“The Seventh Commandment: A Shield,” Ensign, Nov. 2001, 78–80
With you, my brothers and sisters, I have appreciated afresh the prophetic ministry of President Hinckley. I testify that he was foreordained a long, long time ago, and we are glad.
I share the reluctance Jacob expressed when he wrote of the problems of unchastity and infidelity, the breaching of what some number as the seventh commandment. Anxious because his audience had feelings “exceedingly tender and chaste and delicate,” Jacob did not wish to “enlarge the wounds of those who [were] already wounded, instead of consoling and healing their wounds” (Jacob 2:7, 9). Nevertheless, Jacob’s words about the harsh consequences of immorality are diagnostic as well as poetic: “Many hearts died, pierced with deep wounds” (Jacob 2:35). Today we move among so many of the walking wounded, and the casualty list grows.
Hence, reassuring gospel givens could rightly be stressed, such as how individuals who truly repent, though their “sins be as scarlet,” may become “as white as snow” (Isa. 1:18). But the rigors and the rich rewards of repentance are not the purposes of this talk. Nor is giving deserved praise to the many valiant youth and adults who practice chastity and fidelity—even when, for example, only a shrinking minority of American society now believes premarital relations are wrong. Commendations, therefore, to those who have faith unto obedience regarding the commandments, as well as salutations to those who have “faith unto repentance” (Alma 34:15; emphasis added) when commandments are violated.
Clearly, unchastity and infidelity bring serious consequences such as the rippling, even haunting, effects of illegitimacy and fatherlessness, along with disease and the shredding of families. So many marriages hang by a thread or have already snapped. This quiet but deep crisis coexists with vexing international crises in our time, including war. Jesus spoke of latter days when there would be “distress of nations, with perplexity” and how all things would be in commotion (Luke 21:25; see also D&C 88:91; D&C 45:26).
Therefore, the keeping of the seventh commandment is such a vital shield! By lowering or losing that shield, the much-needed blessings of heaven are lost. No person or nation can prosper for long without those blessings.
Strange, in a time otherwise obsessed with entitlements, how little concern there is over our becoming entitled to the blessings of heaven. Instead, a declining belief by some in ultimate immortality has only intensified proximate immorality, “leading away many … telling them that when a man was dead, that was the end thereof” (Alma 30:18). A Japanese thinker, looking at our pleasure-centered Western society, said, almost confrontingly:
“If there is nothing beyond death, then what is wrong with giving oneself wholly to pleasure in the short time one has left to live? The loss of faith in the ‘other world’ has saddled modern Western society with a fatal moral problem” (Takeshi Umehara, “The Civilization of the Forest: Ancient Japan Shows Post-modernism the Way,” in At Century’s End, ed. Nathan P. Gardels , 190).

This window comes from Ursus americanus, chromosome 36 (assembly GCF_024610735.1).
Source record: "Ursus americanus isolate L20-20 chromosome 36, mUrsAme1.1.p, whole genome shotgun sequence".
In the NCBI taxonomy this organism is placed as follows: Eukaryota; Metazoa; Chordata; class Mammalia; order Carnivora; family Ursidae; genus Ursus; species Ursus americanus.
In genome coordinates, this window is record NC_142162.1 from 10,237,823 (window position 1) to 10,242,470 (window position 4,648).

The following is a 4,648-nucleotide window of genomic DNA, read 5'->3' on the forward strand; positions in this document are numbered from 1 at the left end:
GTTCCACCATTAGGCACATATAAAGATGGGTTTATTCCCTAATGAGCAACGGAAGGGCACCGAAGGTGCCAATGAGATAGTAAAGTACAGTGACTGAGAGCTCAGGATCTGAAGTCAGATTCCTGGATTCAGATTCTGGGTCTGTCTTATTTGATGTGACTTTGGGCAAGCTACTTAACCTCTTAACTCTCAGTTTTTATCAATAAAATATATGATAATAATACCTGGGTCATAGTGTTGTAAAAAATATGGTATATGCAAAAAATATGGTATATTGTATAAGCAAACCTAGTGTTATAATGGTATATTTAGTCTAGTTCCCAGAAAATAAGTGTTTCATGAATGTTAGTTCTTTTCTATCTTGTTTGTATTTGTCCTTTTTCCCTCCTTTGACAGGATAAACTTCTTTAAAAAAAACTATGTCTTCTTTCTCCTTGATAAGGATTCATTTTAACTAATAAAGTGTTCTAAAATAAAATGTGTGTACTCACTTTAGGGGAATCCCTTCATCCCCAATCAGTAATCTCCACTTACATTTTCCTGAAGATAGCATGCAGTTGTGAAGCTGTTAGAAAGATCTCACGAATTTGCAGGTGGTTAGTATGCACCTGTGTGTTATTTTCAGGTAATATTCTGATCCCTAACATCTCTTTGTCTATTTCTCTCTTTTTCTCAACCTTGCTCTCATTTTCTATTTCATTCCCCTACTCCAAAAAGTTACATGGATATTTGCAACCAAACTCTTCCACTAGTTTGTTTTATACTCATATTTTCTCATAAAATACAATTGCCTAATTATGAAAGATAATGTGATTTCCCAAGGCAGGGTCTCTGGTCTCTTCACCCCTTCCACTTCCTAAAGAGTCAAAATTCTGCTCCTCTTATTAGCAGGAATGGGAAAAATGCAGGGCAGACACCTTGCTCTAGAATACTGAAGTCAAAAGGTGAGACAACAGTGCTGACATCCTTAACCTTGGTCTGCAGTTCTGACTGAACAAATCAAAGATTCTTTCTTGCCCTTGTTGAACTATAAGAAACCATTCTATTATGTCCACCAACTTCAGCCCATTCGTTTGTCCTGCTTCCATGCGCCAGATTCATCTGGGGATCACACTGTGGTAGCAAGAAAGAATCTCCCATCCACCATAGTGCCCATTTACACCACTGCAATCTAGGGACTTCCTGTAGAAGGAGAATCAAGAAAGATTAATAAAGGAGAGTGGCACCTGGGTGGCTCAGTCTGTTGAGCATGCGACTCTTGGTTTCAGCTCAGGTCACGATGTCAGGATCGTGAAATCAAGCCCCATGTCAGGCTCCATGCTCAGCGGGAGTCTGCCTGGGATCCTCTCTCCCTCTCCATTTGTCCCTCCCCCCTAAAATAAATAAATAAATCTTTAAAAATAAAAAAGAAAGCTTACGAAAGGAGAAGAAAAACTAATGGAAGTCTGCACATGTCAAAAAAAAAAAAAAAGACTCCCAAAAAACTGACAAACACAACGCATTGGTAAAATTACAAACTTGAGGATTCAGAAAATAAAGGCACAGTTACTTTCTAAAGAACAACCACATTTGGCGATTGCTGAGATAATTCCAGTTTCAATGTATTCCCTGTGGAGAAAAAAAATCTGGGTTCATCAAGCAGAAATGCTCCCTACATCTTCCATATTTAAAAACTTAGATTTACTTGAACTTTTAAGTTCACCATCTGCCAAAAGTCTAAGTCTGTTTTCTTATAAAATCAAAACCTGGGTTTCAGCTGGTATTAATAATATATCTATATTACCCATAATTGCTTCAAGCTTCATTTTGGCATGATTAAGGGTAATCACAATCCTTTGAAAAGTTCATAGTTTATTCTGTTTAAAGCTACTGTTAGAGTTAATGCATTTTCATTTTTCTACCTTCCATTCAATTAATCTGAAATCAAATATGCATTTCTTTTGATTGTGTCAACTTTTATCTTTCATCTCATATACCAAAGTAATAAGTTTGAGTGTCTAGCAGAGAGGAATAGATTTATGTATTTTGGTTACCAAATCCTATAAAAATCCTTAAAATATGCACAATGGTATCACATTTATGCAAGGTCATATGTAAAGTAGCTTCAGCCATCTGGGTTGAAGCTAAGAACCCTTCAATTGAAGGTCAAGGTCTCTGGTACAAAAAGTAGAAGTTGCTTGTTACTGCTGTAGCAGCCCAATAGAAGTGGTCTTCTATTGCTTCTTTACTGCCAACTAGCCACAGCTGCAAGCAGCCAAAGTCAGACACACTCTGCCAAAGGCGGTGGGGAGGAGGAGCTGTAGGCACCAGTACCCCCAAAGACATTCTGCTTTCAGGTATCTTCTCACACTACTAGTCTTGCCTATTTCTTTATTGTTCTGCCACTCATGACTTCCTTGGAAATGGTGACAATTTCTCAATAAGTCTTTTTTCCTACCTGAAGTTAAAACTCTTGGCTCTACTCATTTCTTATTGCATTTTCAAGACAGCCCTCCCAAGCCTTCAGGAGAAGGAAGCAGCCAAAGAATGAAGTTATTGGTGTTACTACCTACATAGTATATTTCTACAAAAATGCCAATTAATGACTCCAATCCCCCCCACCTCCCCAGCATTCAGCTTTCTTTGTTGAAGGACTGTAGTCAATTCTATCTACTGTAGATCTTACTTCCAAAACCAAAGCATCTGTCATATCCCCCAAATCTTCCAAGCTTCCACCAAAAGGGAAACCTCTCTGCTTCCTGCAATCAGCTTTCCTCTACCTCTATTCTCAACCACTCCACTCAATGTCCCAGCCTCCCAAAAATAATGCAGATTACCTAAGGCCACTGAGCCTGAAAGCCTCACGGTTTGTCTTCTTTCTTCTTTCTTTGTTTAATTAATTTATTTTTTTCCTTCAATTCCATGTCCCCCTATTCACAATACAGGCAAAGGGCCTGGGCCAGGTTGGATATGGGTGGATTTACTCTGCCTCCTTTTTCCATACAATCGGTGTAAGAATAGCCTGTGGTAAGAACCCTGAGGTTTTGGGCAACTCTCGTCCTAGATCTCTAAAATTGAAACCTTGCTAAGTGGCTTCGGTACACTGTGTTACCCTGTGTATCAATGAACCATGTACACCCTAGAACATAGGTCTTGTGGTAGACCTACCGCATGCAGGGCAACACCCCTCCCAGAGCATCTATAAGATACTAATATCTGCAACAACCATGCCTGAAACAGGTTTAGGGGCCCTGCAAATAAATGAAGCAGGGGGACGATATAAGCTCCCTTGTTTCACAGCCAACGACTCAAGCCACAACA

Therefore, being good citizens includes being good, such as in knowing the clear difference between lusting after a neighbor and loving one’s neighbor! Matthew Arnold wisely observed that while “Nature cares nothing [for] chastity, … human nature … cares about it a great deal” (Philistinism in England and America, vol. 10 of The Complete Prose Works of Matthew Arnold, ed. R. H. Super , 160). To which I add: divine nature cares infinitely more!
The influential tendencies of the natural man are unfriendly to the seventh commandment and these involve the self-damaging “carnal, sensual, [and] devilish” (Mosiah 16:3; see also Mosiah 3:19; Moses 5:13). If these three words sound too harsh, consider, brothers and sisters, the awful goal the adversary pursues: “that all men might be miserable like unto himself” (2 Ne. 2:27). Misery really does love company!
One of the best ways we can put “off the natural man” is to starve him (Mosiah 3:19). Weakened, he is more easily dislodged. Otherwise, he insists on getting his ticket punched at every stop on the temptation train. Sadly, corrective words do not usually help the natural man either, because lust chokes the word (see Mark 4:19).
Unfortunately, breaking the seventh commandment is made easier when clever sophists persuade some that whatsoever individuals do is really “no crime” (Alma 30:17). Yet some have eager ears, actually itching to hear something less than the truth, so they follow those who try to smooth the sharp-edged, inconvenient commandments (see 2 Tim. 4:3). Nevertheless, the proverb remains true: “Whoso committeth adultery … lacketh understanding” (Prov. 6:32). The commandments are ignored by still others who are otherwise focused. Dostoevsky has one of his characters say, “The ages will pass, and humanity will proclaim by the lips of their sages that there is no crime, and therefore no sin; there is only hunger” (Fyodor Mikhailovich Dostoevsky, The Brothers Karamazov, trans. Constance Garnett , 130–31).
The adversary has also artificially inflated the concept of privacy, further lubricating the slide away from individual accountability! After all, a few mouse clicks on a computer can take one, privately and quickly, into enemy territory without having to go through passport control, the only remaining restraint then being the checkpoint of dulled conscience.
But God does not have two sets of Ten Commandments, one indoor and another outdoor! Nor are there two approved roads to repentance. True, a weekend of regret may produce some “sorrowing of the damned,” but not the “mighty change” which only godly sorrow produces (Morm. 2:13; Mosiah 5:2; Alma 5:13–14; see also 2 Cor. 7:10).
Yes, we mortals are still free to choose. Yes, a war was even fought in heaven to preserve our moral agency. Yet down here, the great gift of agency is often surrendered without so much as a mild whimper!
There are so many ways to keep the shielding seventh commandment firmly in place. Instructively, for instance, David’s fall, at least in part, was facilitated because he was not where duty lay: “It came to pass, after the year was expired, at the time when kings go forth to battle, … David tarried still at Jerusalem” (2 Sam. 11:1). Then, as you know, came the lustful view from the roof and all the sadness that followed. Implicit, therefore, in the instruction “Stand ye in holy places” is to avoid indulgent tarrying (D&C 87:8; see also Matt. 24:15).